How ESPN made fools of its doubters during 40-year run

As it just turned 40, ESPN is such a sports media behemoth, it is hard to believe the most important part of its rise to dominance may have been that it snuck up on its competitors.

“They looked down on ESPN,” said Bill Rasmussen, the man who invented the company on Sept. 7, 1979.

In the 1980s, cable was sneered at by the broadcast networks. Before NBC, CBS and ABC — as it was not under common ownership with ESPN until years later — realized what ESPN was becoming, ESPN had a huge lead. They all, eventually along with Fox when it began its network in the 1990s, have been playing catch up on the cable side ever since.

ESPN unlocked the dual revenue streams of cable subscription fees and advertising, which combined with the fact that costs were kept down by being in Bristol, Conn., allowed ESPN to have ridiculous earnings and turned it into the Yankees of sports media companies.

It was able to operate at a discount for a long time. One of the first employees was a young man named Chris Berman, who was working at a local Connecticut station when he was hired in 1979.

Since Berman didn’t require moving fees he asked for an extra $500, Rasmussen said, but ESPN held strong, so Berman had to start at $16,000 per year. Berman would later make more.

Rasmussen was cut out very early, as the big corporate investors kicked him to the curb. He made a nice amount of money, but the company is now worth, according to some estimates, $40 billion, give or take $10 billion or so. But the 86-year-old Rasmussen has no regrets.

An optimistic man who is dealing with Parkinson’s, he gave talks to ESPN employees over the last week.

He was asked by one what his reaction was when someone said no to one of his ideas. They were wrong, Rasmussen said. He would move on to the next person.

On Sunday night, prior to the Yankees-Red Sox game, Rasmussen threw out the first pitch with current ESPN president Jimmy Pitaro. Pitaro, a diehard Yankee fan, declined to wear a Red Sox shirt, instead opting for an ESPN jersey with 40 on the back.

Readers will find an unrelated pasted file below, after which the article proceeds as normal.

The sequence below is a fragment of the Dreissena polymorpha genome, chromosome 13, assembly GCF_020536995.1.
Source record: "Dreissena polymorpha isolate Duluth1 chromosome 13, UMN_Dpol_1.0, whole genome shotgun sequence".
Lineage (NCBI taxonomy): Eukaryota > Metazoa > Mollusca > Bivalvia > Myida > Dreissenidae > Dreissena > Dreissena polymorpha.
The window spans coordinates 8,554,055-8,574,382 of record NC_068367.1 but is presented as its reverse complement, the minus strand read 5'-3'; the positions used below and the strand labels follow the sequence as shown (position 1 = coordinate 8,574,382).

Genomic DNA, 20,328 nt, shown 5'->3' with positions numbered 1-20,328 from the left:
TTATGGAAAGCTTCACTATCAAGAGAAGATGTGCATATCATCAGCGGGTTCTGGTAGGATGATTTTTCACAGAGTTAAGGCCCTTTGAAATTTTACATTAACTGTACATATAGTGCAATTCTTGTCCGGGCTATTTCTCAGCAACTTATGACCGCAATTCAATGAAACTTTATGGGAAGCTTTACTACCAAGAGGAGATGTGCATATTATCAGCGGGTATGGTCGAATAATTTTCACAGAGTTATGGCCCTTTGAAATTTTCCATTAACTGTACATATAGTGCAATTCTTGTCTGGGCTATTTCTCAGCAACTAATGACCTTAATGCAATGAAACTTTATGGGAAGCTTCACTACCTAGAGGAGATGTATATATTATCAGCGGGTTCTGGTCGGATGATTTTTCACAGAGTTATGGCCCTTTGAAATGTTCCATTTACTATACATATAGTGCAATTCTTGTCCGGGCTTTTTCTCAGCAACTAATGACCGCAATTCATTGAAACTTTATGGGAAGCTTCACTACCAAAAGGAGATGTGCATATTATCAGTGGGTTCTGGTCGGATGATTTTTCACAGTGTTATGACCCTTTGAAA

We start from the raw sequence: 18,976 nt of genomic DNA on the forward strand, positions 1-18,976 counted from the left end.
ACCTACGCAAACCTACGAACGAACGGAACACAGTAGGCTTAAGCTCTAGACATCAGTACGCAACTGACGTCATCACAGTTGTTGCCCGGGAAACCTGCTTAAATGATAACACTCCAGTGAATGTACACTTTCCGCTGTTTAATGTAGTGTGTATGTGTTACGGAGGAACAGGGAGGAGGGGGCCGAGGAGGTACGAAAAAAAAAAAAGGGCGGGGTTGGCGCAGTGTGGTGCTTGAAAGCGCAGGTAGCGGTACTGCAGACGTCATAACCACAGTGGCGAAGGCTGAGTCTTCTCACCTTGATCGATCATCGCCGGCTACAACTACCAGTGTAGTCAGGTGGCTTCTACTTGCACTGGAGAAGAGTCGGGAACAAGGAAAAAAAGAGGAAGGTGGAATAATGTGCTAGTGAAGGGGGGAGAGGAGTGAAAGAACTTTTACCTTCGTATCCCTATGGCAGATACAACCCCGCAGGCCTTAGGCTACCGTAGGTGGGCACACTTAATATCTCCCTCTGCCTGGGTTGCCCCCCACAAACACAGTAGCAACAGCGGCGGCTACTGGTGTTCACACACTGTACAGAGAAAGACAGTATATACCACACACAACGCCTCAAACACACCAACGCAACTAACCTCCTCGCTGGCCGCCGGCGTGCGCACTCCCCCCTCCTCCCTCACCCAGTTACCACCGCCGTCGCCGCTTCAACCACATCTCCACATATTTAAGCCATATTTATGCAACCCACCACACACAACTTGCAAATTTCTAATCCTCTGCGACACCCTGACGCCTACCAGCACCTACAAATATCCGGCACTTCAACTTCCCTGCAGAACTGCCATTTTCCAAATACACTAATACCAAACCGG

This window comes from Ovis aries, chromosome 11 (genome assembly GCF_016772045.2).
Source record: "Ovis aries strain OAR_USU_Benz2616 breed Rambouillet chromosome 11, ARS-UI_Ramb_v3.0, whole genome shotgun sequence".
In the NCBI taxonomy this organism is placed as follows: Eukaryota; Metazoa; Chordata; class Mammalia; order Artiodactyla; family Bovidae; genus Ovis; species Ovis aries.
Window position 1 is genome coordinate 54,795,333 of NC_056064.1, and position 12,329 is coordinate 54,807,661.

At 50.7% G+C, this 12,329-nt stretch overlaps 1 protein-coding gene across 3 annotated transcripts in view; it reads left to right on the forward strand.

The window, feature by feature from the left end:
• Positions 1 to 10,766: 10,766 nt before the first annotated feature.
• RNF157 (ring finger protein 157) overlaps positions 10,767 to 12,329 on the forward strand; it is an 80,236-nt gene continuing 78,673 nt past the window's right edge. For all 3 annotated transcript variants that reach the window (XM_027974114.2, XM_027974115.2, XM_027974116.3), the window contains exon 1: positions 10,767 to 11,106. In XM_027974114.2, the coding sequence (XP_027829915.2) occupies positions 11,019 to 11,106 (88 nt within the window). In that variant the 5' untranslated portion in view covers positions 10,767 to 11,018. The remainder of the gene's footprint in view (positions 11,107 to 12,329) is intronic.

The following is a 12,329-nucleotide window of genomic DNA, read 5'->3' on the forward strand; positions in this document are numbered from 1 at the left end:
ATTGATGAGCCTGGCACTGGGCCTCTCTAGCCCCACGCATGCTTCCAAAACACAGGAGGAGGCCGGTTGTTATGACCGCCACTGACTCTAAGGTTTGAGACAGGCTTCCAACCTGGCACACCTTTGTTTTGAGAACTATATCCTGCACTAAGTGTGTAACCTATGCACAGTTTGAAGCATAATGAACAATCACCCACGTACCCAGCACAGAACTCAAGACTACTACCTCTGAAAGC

Equal time: Mike Francesa may want to try the Costanza approach. Remember when George started doing the exact opposite of his instincts on an episode of “Seinfeld”? Francesa may be more successful with his prognostications with this method. His contradictions have been ongoing for a long time, but with @BackAftaThis chronicling everything on Twitter, it is now an art form.

The latest? On Friday, Francesa dismissed a caller who said that then-Raider Antonio Brown could be a good fit with the Patriots. With disgust, Francesa called it “ridiculous.” On Sunday, after Brown became a Pat, Francesa said it was the “logical” move.

Thumbs up: Column contributor Mark Hale, who doubles as The Post’s associate sports editor, chimes in with props for ABC sideline reporter Allison Williams. After University of Cincinnati safety Kyriq McDonald convulsed on the field, Williams quickly found the player’s mother and reported the young man had a history of seizures. McDonald ended up being OK, but it was a scary scene.

Transactions: Candace Parker has re-signed with Turner to do NBA and college analysis. She has added a podcast, but who hasn’t? She will do it with Kristen Ledlow. … For the NFL season, ESPN New York will have Sam Darnold and Jets coach Adam Gase on its air for weekly spots, while WFAN will have Giants coach Pat Shurmur, as well as Antoine Bethea and Alec Ogletree rotating. For the Jets, Jamal Adams and Ty Montgomery will be on FAN. ESPN NY had Landon Collins last year from the Giants, but has chosen not to replace him after he went to Washington. Eli Manning had been doing spots first for ESPN NY and then WFAN for years, but he declined to continue with Francesa for this season.

Clicker books: A timely review from Papa Clicker if you want to better understand the firing of Dave Dombrowski by the Red Sox. “Homegrown: How the Red Sox Built a Champion from the Ground Up” by Boston Globe writer Alex Speier describes how the succession of Theo Epstein, Ben Cherington and Dombrowski built the 2018 champions. It is well-written and receives a strong 4.4 out of 5 clickers. It may need an addendum, now.

This is a doubleheader today, as Papa Clicker also reviewed Phil Knight’s autobiography “Shoe Dog,” about the rise of Nike. It received a 4.5 rating, which is just below the all-time best of 4.6, so in other words, it is highly recommended.

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